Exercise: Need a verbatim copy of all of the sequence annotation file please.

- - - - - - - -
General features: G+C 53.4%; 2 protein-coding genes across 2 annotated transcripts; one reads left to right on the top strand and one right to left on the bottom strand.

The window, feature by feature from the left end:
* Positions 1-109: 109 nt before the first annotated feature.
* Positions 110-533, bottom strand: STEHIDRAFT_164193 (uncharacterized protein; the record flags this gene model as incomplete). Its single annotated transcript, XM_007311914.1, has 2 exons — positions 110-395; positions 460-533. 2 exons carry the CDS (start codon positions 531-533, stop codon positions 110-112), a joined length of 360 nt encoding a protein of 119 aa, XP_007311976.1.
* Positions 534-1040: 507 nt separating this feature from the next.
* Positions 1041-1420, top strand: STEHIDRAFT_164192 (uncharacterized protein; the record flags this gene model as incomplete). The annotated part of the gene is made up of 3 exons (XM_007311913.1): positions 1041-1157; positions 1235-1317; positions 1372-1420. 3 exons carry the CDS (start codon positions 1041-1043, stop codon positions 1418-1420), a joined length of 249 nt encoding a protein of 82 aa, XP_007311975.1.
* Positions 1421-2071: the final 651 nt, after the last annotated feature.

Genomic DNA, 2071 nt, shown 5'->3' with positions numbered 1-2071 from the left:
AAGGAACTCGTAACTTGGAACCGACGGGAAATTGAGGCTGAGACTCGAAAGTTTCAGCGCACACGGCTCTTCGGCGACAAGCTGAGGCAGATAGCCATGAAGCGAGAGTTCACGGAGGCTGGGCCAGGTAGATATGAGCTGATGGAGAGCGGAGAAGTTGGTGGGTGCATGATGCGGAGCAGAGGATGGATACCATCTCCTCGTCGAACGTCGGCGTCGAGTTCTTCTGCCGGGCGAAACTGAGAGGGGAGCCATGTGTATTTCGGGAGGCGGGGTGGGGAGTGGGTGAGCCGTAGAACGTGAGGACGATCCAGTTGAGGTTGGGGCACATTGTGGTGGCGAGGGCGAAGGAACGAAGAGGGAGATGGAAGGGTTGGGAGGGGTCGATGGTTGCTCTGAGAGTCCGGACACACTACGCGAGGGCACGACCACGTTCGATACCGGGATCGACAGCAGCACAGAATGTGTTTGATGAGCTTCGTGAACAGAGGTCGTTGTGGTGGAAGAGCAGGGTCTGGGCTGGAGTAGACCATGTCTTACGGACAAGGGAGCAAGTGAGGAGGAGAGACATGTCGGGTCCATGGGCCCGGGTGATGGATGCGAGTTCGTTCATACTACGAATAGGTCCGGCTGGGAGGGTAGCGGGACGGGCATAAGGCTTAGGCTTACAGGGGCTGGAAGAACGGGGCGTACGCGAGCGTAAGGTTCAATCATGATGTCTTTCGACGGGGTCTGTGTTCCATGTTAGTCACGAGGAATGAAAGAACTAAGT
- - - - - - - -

General features: G+C 53.4%; 2 protein-coding genes across 2 annotated transcripts; one reads left to right on the top strand and one right to left on the bottom strand.

The window, feature by feature from the left end:
* Positions 1-109: 109 nt before the first annotated feature.
* Positions 110-533, bottom strand: STEHIDRAFT_164193 (uncharacterized protein; the record flags this gene model as incomplete). Its single annotated transcript, XM_007311914.1, has 2 exons — positions 110-395; positions 460-533. 2 exons carry the CDS (start codon positions 531-533, stop codon positions 110-112), a joined length of 360 nt encoding a protein of 119 aa, XP_007311976.1.
* Positions 534-1040: 507 nt separating this feature from the next.
* Positions 1041-1420, top strand: STEHIDRAFT_164192 (uncharacterized protein; the record flags this gene model as incomplete). The annotated part of the gene is made up of 3 exons (XM_007311913.1): positions 1041-1157; positions 1235-1317; positions 1372-1420. 3 exons carry the CDS (start codon positions 1041-1043, stop codon positions 1418-1420), a joined length of 249 nt encoding a protein of 82 aa, XP_007311975.1.
* Positions 1421-2071: the final 651 nt, after the last annotated feature.

Genomic DNA, 2071 nt, shown 5'->3' with positions numbered 1-2071 from the left:
AAGGAACTCGTAACTTGGAACCGACGGGAAATTGAGGCTGAGACTCGAAAGTTTCAGCGCACACGGCTCTTCGGCGACAAGCTGAGGCAGATAGCCATGAAGCGAGAGTTCACGGAGGCTGGGCCAGGTAGATATGAGCTGATGGAGAGCGGAGAAGTTGGTGGGTGCATGATGCGGAGCAGAGGATGGATACCATCTCCTCGTCGAACGTCGGCGTCGAGTTCTTCTGCCGGGCGAAACTGAGAGGGGAGCCATGTGTATTTCGGGAGGCGGGGTGGGGAGTGGGTGAGCCGTAGAACGTGAGGACGATCCAGTTGAGGTTGGGGCACATTGTGGTGGCGAGGGCGAAGGAACGAAGAGGGAGATGGAAGGGTTGGGAGGGGTCGATGGTTGCTCTGAGAGTCCGGACACACTACGCGAGGGCACGACCACGTTCGATACCGGGATCGACAGCAGCACAGAATGTGTTTGATGAGCTTCGTGAACAGAGGTCGTTGTGGTGGAAGAGCAGGGTCTGGGCTGGAGTAGACCATGTCTTACGGACAAGGGAGCAAGTGAGGAGGAGAGACATGTCGGGTCCATGGGCCCGGGTGATGGATGCGAGTTCGTTCATACTACGAATAGGTCCGGCTGGGAGGGTAGCGGGACGGGCATAAGGCTTAGGCTTACAGGGGCTGGAAGAACGGGGCGTACGCGAGCGTAAGGTTCAATCATGATGTCTTTCGACGGGGTCTGTGTTCCATGTTAGTCACGAGGAATGAAAGAACTAAGT